The Verrall Lecture is an annual public event organised by the Royal Entomological Society. It is open to all, free to attend and is usually given at the Natural History Museum, London.
The Lecture takes place on the first Wednesday in March to coincide with the Annual Meeting of the Verrall Association of Entomologists, the Verrall Supper, begun in 1887 by G.H. Verrall and now organised by the Entomological Club.
Verrall Lecturers and affiliations at the time of their lecture:
2023 Dr Edgar Turner (University Museum of Zoology, Cambridge) – Managing tropical ecosystems for insect biodiversity
2022 Prof. Camille Parmesan (CNRS Station for Experimental and Theoretical Ecology (SETE, in Moulis, France)) – Hot off the Press from IPCC: Insects in a Warming World (lecture given via zoom, recorded & uploaded to our YouTube channel)
2021 Dr Erica McAlister (Natural History Museum London) – A Fascination of Flies (lecture given via zoom) – Video Exclusive – for Royal Entomological Society Members & Fellows
2020 Prof. Charles Godfray (University of Oxford) – Driving Ambition: Can and Should We Use Gene Drive to Knock Out the Major Mosquito Vectors of Malaria?
2019 Prof. Marie Dacke (Lund University, Sweden) – As the crow flies, and the beetle rolls: straight-line orientation from behaviour to neurons
2018 Dr Amoret Whitaker (University of Winchester) – Fabulous fleas
2017 Dr George McGavin (Oxford University Museum/BBC) – Tales from television: an entomologist’s perspective
2016 Max Barclay (NHM) – Collections: the last great frontiers of exploration
2015 Prof. Sue Hartley (University of York) – Sustainable crop protection using natural plant products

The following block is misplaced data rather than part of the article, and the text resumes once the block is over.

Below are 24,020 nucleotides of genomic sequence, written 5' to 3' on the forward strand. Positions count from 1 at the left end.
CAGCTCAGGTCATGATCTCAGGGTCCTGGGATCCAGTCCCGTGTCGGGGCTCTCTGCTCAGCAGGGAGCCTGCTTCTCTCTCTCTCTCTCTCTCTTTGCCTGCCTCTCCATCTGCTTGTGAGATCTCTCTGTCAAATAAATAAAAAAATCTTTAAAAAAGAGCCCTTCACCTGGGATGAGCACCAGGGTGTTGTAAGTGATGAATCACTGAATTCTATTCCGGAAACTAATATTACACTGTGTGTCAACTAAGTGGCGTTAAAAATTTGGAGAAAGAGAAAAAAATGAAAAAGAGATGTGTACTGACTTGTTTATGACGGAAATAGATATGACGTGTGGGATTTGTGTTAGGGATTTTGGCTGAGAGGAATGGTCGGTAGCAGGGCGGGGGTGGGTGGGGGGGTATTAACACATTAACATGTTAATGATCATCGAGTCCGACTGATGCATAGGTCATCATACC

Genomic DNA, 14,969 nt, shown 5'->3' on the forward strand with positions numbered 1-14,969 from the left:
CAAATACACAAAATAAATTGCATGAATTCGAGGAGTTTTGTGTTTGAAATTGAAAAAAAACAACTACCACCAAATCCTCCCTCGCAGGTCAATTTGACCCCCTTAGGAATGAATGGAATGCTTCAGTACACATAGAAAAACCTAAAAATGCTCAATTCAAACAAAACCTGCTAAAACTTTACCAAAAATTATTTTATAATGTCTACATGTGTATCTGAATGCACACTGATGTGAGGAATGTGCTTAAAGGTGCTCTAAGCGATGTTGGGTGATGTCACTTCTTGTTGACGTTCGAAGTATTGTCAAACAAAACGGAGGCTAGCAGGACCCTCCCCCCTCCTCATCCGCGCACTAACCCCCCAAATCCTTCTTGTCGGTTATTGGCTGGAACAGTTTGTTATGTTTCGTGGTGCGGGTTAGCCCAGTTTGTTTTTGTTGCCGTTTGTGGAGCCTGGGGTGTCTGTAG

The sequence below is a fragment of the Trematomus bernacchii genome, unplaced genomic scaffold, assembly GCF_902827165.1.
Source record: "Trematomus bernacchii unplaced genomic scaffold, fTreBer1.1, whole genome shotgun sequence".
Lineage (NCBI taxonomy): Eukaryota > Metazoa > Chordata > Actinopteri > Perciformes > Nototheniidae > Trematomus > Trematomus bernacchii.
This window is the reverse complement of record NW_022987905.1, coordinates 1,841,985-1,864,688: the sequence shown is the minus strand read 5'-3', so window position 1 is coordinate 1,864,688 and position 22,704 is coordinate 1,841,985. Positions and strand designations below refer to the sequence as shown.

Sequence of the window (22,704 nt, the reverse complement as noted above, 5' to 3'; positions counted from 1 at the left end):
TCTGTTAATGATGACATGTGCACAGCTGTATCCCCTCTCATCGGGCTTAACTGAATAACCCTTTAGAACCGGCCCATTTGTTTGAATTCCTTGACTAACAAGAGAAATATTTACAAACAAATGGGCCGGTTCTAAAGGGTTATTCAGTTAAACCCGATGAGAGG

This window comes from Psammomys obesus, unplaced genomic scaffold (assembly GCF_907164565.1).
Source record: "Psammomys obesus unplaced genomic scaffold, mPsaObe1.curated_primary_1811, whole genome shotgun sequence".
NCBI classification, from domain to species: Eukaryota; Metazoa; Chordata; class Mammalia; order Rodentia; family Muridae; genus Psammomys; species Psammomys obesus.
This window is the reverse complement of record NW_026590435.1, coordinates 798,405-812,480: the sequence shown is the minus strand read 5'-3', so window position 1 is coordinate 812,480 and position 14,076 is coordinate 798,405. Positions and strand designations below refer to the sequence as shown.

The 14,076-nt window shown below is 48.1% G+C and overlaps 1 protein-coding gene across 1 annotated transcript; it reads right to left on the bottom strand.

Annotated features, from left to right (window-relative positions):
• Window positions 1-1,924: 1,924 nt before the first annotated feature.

2014 Prof. Greg Hurst (University of Liverpool) – The extended genome: the impact of microbial symbionts on insect ecology and evolution
2013 Prof. Mike Siva-Jothy (University of Sheffield) – Beg bugs: an emergent problem and an excellent model
2012 Prof. Ilkka Hanski (University Helsinki) – The Glanville fritillary: ecology meets evolution
2011 Prof. Jane Memmott (University of Bristol) – The conservation and utilisation of entomological interactions
2010 Prof. Chris Thomas (University of York) – Insects and climate change: ecological and evolutionary dynamics at shifting range boundaries
2009 Prof. Bill Hanson (Max Planck Institute) – Fly smell: function and evolution of the Drosophila olfactory system in a natural setting
2008 Prof. Lars Chittka (Queen Mary College) – Can insects learn by example?
2007 Prof. Michael Akam (University of Cambridge) – A tale of heads and hox: innovations in the patterning of insect body plans
2006 Prof. Quentin Wheeler (NHM) – Taxonomic renaissance
2005 Prof. Thomas Miller (California, Riverside) – Transgenic approaches to crop protection
2004 Prof. Wittko Francke (University Hamburg) – Chemical signalling amongst insects: evolutionary aspects and chemical structures
2003 Prof. Alfried Vogler (Imperial/NHM) – Why so many beetles? Insights from evolutionary biology and DNA studies
2002 Richard Vane-Wright (NHM) – Insects, an unnatural history
2001 Prof. Jeremy Thomas (CEH) – Strategies used by hoverflies, butterflies and their parasitoids to infiltrate and exploit ant societies
2000 G.A. Vale (Zimbabwe) – Tsetse flies: how behavioural studies can refine control methods
1999 Dr R.J. Wooton (University of Exeter) – Umbrellas, pop-up books and hindwing folding mechanisms
1998 Dr E. Eastwood (Hertfordshire) – So you want to walk on water?
1997 Dr P.R. Ellis (HRI) – Sources of host-plant resistance to insects
1996 Prof. D.S. Saunders (University of Edinburgh) – Circadian rhythms and photoperiodism in the blow fly Calliphora vicina
1995 Dr N.E. Stork (NHM) – Inventorying the World’s insect fauna